A critical eye

I’ve been thinking about this for a while, and with certain review-based scandals doing the rounds, now’s as good a time as any to get it off my chest. (Brace yourselves.)

I’ve spoken a bit about criticism and dealing with it before, but from what I’ve seen recently, we’re becoming an even meaner world, and that’s filtering through in many places, especially in reviews. The thing is, it’s hard to know what to say when critiquing writing. I always swear by the ‘compliment sandwich’, but generally the rule is ‘don’t be a dick’.

And so we get to That Nadiya Review.

 

FLAMEPROOF VESTS ON NOW, KIDS.

 

Plenty of people have already commented on the race side of it, so I won’t throw my hat into that ring much. But what stood out for me is the sneering snootiness that pervades the piece. The tone is very much sour grapes, as Ceilidh has pointed out at Bibliodaze. Nadiya is ‘greedy’ for writing a novel. She’s destined for success at every literary festival, says an author with, presumably, a coterie of agents and publicists doing the same for her. She’s single-handedly responsible for snatching books from poor Little Johnny’s hands and shutting his library. And what’s the one thing that’s missing from the review? If you said ‘actual, constructive criticism about the book’s contents’, you’re CORRECT.

Now, ‘chick lit’ isn’t generally my cup of tea, but even so, if I wrote a review I’d be polite about it. Lord knows, trying to get published is already a struggle without pissing all over the ladder other authors are trying to climb. Being mean-spirited and snobby about other writers isn’t only a bad look, it loses you a potential reader of your own work. Something a few folk writing reviews in major newspapers could do with learning, incidentally.

By the way, I don’t write this as a way of fishing for nice reviews. In fact, I have a one-star review for my stories, and while it’s mean and not super-constructive, I’m not responding, because authors should never do this. A lesson that Ms. Colgan might learn, when she’s not leaving one-star reviews for authors because they have a similar name to her. Really. Step away from the laptop, have a cup of tea, just CHILL.

 

It ain’t even worth it, love. Leave it aaht.

 

(Aside: it’s quite telling that the writers leaping to Colgan’s defence are all white and pretty well-off themselves. Just saying.)

As the late, great Terry Wogan once said, ‘they either love you or they don’t’, but that’s no excuse for being a dick. If you already have the privilege of being published, having a book deal, and the support of the folk who count, it’s on you to keep the literary world open, friendly, and inclusive, and not turn into some arseholish gatekeeper of What Must Be Published. I’m immensely grateful to the local successful writers I know (whose names I won’t mention), with whom I’d happily have a pint and whose opinions and advice on this I value highly. More importantly, they’re not dicks.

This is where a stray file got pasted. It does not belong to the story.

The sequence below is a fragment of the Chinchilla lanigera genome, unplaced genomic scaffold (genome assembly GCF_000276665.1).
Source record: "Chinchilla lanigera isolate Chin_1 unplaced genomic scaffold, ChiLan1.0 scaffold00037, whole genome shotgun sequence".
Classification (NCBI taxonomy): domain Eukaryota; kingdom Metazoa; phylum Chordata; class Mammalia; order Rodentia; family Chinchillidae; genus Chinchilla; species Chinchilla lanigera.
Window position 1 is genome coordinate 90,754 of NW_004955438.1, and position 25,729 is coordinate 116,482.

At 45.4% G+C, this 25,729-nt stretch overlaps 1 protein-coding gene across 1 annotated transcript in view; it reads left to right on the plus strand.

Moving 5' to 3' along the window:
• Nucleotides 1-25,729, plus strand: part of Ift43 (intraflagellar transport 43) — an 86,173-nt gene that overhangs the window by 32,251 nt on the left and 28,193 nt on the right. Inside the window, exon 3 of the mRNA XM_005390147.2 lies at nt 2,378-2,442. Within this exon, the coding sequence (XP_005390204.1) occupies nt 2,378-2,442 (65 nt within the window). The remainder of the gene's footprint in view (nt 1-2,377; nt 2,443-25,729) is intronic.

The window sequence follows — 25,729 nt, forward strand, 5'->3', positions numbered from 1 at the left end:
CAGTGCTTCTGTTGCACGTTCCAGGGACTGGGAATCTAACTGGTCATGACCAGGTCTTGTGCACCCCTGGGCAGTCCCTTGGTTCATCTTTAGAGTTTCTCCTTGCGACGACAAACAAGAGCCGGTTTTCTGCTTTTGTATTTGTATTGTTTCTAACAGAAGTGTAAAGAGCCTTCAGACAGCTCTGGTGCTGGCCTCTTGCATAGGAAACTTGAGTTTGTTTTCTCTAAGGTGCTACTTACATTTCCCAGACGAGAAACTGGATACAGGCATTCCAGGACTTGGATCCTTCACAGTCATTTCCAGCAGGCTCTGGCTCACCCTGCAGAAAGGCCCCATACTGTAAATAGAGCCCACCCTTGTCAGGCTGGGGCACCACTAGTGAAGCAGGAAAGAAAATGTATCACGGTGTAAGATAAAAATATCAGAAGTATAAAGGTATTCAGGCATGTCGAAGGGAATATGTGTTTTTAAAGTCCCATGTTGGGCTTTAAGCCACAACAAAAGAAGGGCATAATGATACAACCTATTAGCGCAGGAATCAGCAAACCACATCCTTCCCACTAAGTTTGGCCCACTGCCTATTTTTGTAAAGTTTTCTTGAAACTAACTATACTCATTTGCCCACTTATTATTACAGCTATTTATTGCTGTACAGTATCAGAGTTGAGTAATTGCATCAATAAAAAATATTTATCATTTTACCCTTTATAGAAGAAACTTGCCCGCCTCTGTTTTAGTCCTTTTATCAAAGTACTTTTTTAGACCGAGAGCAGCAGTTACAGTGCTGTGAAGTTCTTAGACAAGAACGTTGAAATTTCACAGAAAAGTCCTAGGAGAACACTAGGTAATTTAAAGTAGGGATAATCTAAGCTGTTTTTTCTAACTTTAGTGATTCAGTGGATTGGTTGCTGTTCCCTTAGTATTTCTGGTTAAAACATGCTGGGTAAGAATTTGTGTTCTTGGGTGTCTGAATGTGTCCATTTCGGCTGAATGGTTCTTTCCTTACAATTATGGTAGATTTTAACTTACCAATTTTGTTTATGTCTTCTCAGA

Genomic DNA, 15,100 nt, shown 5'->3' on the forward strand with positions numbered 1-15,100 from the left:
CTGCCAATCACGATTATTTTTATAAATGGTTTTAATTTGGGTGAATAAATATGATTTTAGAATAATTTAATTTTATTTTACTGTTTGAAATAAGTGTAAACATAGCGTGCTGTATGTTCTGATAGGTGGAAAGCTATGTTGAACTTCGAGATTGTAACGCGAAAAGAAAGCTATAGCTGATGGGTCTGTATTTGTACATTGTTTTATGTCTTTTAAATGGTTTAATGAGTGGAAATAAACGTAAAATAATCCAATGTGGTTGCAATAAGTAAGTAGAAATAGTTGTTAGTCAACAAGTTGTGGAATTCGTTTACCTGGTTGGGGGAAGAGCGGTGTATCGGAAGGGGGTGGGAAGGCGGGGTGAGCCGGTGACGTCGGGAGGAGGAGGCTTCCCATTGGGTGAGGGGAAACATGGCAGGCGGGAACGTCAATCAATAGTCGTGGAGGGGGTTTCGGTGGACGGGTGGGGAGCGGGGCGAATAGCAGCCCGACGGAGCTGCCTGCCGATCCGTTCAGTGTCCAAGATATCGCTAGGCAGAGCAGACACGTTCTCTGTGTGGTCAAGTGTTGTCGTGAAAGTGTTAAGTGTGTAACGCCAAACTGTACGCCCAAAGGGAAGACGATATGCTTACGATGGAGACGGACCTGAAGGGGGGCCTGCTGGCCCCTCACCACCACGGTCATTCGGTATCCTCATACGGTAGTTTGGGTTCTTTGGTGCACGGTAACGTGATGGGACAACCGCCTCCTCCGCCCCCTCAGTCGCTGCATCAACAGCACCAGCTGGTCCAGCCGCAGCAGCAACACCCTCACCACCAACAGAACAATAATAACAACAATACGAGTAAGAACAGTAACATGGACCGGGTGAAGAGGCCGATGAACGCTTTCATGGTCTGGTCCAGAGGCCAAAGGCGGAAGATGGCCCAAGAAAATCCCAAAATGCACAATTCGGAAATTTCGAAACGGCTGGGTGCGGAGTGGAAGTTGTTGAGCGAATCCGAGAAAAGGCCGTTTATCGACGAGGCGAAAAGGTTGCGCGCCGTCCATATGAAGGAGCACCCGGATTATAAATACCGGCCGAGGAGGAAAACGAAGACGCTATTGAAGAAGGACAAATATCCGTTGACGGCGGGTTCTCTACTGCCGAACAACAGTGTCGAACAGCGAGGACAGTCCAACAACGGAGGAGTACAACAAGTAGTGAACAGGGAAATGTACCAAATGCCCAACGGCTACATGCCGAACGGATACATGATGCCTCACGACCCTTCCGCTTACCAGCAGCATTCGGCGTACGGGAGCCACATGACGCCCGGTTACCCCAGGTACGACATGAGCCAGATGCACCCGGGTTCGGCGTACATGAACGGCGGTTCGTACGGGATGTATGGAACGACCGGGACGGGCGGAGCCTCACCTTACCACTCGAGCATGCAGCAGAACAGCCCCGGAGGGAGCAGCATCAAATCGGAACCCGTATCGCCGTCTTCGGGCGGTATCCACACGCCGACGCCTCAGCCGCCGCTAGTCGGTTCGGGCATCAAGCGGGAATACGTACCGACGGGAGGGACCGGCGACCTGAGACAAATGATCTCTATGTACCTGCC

Bringing a mean attitude to lit crit helps nobody, and by the way, unkind non-constructive words at the wrong time can knock out creativity for weeks. So don’t fucking do it. That goes double for the ‘establishment’, where only prize-winning lit-fic is acceptable. (Don’t worry, supernatural YA fans. The chances of me ever writing lit-fic are about as high as picking up a Jenny Colgan book now, to be frank.)

*INTERMISSION*

 

 

I’d like to see more of the useful comments, like, say, ‘Some of the dialogue needs a bit of work’ or the perennial rejection letter favourite, ‘I just didn’t fall in love with the story as much as I’d have liked.’ And I’d like to see less of ‘I can’t find anything nice to say about this’ (this was about my work), or (a review of someone else’s book) ‘Although the cover tells us that the author has a Distinction in Creative Writing, it seems like she missed the lesson on “Show, Not Tell”.’

Maybe you’re having an off day. Perhaps the kids are acting up, or your wife just left you, or you just polished off a bottle of wine and are feeling rancorous. Know what? I don’t give a shimmering fuck. When you step up to give your feedback, you put a professional hat on or else zip it.

 

CRY ME A RIVER

CRY ME A RIVER

 

If reviewers like Ms. Colgan want to help fellow writers, they can start by overhauling the way they grind personal axes in public. Plain and simple. Let’s up our game a bit, guys. The world’s a shitty enough place at the moment as it is.

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